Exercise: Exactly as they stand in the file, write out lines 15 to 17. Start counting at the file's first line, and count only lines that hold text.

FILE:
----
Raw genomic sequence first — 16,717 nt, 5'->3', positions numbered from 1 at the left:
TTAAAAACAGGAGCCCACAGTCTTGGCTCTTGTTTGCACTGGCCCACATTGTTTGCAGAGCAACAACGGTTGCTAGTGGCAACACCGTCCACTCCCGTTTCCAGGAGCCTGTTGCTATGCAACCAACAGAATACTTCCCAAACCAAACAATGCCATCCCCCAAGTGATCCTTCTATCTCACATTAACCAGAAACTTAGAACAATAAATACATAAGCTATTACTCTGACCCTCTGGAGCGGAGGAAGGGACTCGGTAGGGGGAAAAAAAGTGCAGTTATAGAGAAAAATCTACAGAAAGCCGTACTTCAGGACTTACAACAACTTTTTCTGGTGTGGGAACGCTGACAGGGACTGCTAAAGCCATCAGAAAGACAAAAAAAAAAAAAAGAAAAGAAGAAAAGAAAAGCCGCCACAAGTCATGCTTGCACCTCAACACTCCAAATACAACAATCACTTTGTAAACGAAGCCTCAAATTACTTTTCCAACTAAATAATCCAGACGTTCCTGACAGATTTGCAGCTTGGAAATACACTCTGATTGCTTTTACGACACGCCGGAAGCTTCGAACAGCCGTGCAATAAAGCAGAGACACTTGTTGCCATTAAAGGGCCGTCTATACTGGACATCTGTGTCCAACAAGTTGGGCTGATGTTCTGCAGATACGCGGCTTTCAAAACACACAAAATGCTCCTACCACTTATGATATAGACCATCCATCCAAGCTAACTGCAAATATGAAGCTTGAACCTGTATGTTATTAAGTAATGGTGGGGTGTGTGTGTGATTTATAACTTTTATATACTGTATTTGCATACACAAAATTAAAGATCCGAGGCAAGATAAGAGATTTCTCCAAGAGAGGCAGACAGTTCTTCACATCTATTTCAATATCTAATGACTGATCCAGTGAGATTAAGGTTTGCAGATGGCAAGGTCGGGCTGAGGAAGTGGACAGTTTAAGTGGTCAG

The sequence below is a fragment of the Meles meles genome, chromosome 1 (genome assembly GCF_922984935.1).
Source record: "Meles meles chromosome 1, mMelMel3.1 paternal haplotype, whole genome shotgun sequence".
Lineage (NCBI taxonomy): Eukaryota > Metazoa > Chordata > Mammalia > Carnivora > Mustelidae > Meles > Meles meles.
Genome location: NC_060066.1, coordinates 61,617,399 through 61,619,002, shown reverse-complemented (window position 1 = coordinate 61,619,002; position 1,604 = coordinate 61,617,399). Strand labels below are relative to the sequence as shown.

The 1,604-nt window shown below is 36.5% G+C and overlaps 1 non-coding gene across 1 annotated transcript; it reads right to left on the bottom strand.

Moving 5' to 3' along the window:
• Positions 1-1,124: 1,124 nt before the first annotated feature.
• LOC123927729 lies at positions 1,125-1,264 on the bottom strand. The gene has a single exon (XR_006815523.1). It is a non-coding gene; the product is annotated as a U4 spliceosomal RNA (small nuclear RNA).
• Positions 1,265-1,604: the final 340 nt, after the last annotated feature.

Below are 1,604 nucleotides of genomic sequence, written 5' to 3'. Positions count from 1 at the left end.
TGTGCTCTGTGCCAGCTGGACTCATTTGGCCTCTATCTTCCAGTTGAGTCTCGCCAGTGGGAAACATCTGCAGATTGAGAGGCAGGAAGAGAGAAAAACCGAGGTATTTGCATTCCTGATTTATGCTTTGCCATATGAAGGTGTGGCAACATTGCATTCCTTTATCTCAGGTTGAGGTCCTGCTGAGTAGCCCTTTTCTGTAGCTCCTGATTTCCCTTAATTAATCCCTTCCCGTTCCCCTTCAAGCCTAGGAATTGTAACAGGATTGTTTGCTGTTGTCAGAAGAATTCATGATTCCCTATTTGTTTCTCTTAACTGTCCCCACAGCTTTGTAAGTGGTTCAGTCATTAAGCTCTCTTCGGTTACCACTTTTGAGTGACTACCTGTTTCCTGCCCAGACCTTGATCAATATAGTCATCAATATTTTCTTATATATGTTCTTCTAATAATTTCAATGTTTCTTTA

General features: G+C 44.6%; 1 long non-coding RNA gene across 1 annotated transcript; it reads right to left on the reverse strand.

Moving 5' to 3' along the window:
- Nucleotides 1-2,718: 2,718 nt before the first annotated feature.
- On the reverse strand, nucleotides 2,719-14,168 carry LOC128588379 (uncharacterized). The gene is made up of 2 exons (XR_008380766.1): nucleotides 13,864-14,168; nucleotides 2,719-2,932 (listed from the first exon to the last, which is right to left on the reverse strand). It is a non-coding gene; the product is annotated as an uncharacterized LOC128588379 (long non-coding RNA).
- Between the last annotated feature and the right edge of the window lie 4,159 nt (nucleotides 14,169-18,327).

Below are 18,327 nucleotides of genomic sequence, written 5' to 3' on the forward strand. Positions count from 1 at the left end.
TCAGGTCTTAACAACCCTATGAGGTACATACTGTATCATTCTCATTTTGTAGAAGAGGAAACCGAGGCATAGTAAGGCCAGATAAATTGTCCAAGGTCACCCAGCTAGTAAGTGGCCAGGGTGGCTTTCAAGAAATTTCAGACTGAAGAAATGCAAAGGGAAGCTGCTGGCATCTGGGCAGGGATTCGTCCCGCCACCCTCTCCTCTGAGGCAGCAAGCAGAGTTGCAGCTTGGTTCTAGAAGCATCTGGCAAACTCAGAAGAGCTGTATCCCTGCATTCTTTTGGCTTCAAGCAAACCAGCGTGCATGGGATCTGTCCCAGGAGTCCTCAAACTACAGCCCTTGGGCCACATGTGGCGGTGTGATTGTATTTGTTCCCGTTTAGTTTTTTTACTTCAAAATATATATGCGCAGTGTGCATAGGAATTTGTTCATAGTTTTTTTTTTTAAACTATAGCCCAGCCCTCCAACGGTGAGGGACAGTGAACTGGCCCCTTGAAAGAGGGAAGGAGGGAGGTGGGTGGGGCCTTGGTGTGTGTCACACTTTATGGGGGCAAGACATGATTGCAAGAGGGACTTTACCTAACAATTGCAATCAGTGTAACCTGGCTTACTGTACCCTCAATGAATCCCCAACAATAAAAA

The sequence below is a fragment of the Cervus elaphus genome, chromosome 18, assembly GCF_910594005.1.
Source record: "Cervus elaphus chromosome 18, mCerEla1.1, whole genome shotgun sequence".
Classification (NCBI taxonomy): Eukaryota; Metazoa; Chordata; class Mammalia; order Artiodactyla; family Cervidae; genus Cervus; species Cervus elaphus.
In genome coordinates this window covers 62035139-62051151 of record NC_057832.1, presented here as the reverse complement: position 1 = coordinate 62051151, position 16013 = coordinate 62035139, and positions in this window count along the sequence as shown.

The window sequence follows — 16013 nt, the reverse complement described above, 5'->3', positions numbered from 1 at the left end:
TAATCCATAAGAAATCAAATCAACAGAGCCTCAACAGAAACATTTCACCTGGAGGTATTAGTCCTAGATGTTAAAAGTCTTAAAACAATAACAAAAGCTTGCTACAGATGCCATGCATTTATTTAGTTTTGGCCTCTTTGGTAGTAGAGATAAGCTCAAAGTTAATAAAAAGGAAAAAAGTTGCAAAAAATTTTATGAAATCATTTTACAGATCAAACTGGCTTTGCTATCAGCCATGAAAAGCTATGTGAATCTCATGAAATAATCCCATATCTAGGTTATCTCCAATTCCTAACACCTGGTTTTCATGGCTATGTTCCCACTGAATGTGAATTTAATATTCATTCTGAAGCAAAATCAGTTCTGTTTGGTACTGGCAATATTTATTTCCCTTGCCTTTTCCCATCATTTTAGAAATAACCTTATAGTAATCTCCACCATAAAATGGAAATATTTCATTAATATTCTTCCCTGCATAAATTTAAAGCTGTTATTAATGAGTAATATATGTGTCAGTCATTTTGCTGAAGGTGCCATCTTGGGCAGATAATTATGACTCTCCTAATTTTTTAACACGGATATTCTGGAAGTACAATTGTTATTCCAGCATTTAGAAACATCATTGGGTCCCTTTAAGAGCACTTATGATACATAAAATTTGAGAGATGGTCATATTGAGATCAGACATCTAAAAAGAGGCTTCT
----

Moving 5' to 3' along the window:
- Nucleotides 1-2,718: 2,718 nt before the first annotated feature.
- On the reverse strand, nucleotides 2,719-14,168 carry LOC128588379 (uncharacterized). The gene is made up of 2 exons (XR_008380766.1): nucleotides 13,864-14,168; nucleotides 2,719-2,932 (listed from the first exon to the last, which is right to left on the reverse strand). It is a non-coding gene; the product is annotated as an uncharacterized LOC128588379 (long non-coding RNA).